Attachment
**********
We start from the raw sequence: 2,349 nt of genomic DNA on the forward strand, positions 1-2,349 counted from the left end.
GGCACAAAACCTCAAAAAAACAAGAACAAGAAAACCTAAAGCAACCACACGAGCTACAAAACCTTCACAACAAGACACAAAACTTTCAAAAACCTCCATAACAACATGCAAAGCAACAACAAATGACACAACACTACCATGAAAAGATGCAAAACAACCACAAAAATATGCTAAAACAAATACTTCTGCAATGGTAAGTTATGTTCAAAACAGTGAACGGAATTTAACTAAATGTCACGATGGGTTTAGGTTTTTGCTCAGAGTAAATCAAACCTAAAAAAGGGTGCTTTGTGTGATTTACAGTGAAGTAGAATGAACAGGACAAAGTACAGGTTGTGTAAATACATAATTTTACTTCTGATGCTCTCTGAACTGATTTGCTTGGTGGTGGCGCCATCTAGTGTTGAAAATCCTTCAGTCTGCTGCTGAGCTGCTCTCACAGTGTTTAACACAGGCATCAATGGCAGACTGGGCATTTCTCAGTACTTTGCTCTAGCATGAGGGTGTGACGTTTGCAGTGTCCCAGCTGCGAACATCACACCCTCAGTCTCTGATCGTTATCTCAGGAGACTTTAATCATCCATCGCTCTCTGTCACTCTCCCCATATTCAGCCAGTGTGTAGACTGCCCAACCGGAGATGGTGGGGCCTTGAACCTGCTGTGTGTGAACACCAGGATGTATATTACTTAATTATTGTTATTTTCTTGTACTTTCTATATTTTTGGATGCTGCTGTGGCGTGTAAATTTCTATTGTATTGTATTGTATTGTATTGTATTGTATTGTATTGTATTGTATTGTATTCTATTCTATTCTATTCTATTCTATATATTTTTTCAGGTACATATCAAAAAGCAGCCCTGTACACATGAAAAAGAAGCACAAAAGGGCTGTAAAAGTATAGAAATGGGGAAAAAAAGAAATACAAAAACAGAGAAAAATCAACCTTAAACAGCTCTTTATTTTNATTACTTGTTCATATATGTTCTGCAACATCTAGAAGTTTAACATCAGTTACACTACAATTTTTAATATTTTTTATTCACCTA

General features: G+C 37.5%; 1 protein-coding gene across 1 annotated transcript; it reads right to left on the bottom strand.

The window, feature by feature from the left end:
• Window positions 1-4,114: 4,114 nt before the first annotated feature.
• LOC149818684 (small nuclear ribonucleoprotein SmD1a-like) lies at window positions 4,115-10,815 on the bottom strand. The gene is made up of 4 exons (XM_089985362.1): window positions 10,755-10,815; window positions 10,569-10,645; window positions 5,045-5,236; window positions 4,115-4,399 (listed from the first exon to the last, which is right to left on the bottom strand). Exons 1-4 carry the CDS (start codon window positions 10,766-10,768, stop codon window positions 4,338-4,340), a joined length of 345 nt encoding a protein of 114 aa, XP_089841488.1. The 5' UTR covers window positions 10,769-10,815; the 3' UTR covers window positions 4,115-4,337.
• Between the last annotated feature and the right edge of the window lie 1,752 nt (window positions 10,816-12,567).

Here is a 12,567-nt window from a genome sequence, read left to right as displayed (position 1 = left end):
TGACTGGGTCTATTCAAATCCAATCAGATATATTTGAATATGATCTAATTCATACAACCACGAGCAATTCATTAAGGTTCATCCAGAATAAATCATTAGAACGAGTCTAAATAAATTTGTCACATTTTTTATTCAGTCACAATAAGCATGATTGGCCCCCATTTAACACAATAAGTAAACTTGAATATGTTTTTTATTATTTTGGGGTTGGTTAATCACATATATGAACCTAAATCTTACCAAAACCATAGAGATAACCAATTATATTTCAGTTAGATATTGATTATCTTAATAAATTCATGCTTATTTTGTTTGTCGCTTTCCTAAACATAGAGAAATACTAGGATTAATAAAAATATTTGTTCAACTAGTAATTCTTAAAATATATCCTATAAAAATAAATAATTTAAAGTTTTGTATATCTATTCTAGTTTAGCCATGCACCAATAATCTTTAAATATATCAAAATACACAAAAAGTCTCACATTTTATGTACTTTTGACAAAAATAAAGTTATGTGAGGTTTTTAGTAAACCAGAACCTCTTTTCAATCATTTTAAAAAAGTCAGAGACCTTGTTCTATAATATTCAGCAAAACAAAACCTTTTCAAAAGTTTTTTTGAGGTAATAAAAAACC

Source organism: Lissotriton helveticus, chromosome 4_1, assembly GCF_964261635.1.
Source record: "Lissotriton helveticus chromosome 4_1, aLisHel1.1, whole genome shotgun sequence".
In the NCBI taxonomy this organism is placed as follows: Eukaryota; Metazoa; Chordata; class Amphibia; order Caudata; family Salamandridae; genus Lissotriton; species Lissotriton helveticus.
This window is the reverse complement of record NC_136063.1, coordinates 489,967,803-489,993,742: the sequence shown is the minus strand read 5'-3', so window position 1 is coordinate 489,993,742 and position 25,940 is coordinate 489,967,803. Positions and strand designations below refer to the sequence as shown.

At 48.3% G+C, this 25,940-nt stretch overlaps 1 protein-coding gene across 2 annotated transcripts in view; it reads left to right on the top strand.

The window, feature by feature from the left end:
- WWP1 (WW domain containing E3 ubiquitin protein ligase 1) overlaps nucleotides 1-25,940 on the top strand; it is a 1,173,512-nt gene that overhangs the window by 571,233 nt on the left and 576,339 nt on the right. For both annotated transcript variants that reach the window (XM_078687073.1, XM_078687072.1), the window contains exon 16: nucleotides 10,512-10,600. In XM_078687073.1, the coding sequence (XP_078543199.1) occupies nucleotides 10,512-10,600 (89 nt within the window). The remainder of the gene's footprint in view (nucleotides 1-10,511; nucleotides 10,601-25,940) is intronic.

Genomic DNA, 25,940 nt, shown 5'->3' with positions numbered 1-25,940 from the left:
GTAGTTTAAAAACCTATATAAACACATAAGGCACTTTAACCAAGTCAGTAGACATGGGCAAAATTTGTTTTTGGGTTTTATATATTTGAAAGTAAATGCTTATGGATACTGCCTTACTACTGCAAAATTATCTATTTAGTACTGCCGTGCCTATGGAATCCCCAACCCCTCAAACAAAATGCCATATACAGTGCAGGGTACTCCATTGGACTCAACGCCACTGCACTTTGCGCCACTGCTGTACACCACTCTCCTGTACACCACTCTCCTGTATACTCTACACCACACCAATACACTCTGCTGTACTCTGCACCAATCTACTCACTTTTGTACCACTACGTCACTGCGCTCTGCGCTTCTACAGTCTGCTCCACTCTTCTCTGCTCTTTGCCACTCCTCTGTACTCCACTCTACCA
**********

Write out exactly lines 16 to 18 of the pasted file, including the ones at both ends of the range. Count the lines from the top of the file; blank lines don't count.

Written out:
- WWP1 (WW domain containing E3 ubiquitin protein ligase 1) overlaps nucleotides 1-25,940 on the top strand; it is a 1,173,512-nt gene that overhangs the window by 571,233 nt on the left and 576,339 nt on the right. For both annotated transcript variants that reach the window (XM_078687073.1, XM_078687072.1), the window contains exon 16: nucleotides 10,512-10,600. In XM_078687073.1, the coding sequence (XP_078543199.1) occupies nucleotides 10,512-10,600 (89 nt within the window). The remainder of the gene's footprint in view (nucleotides 1-10,511; nucleotides 10,601-25,940) is intronic.

Genomic DNA, 25,940 nt, shown 5'->3' with positions numbered 1-25,940 from the left:
GTAGTTTAAAAACCTATATAAACACATAAGGCACTTTAACCAAGTCAGTAGACATGGGCAAAATTTGTTTTTGGGTTTTATATATTTGAAAGTAAATGCTTATGGATACTGCCTTACTACTGCAAAATTATCTATTTAGTACTGCCGTGCCTATGGAATCCCCAACCCCTCAAACAAAATGCCATATACAGTGCAGGGTACTCCATTGGACTCAACGCCACTGCACTTTGCGCCACTGCTGTACACCACTCTCCTGTACACCACTCTCCTGTATACTCTACACCACACCAATACACTCTGCTGTACTCTGCACCAATCTACTCACTTTTGTACCACTACGTCACTGCGCTCTGCGCTTCTACAGTCTGCTCCACTCTTCTCTGCTCTTTGCCACTCCTCTGTACTCCACTCTACCA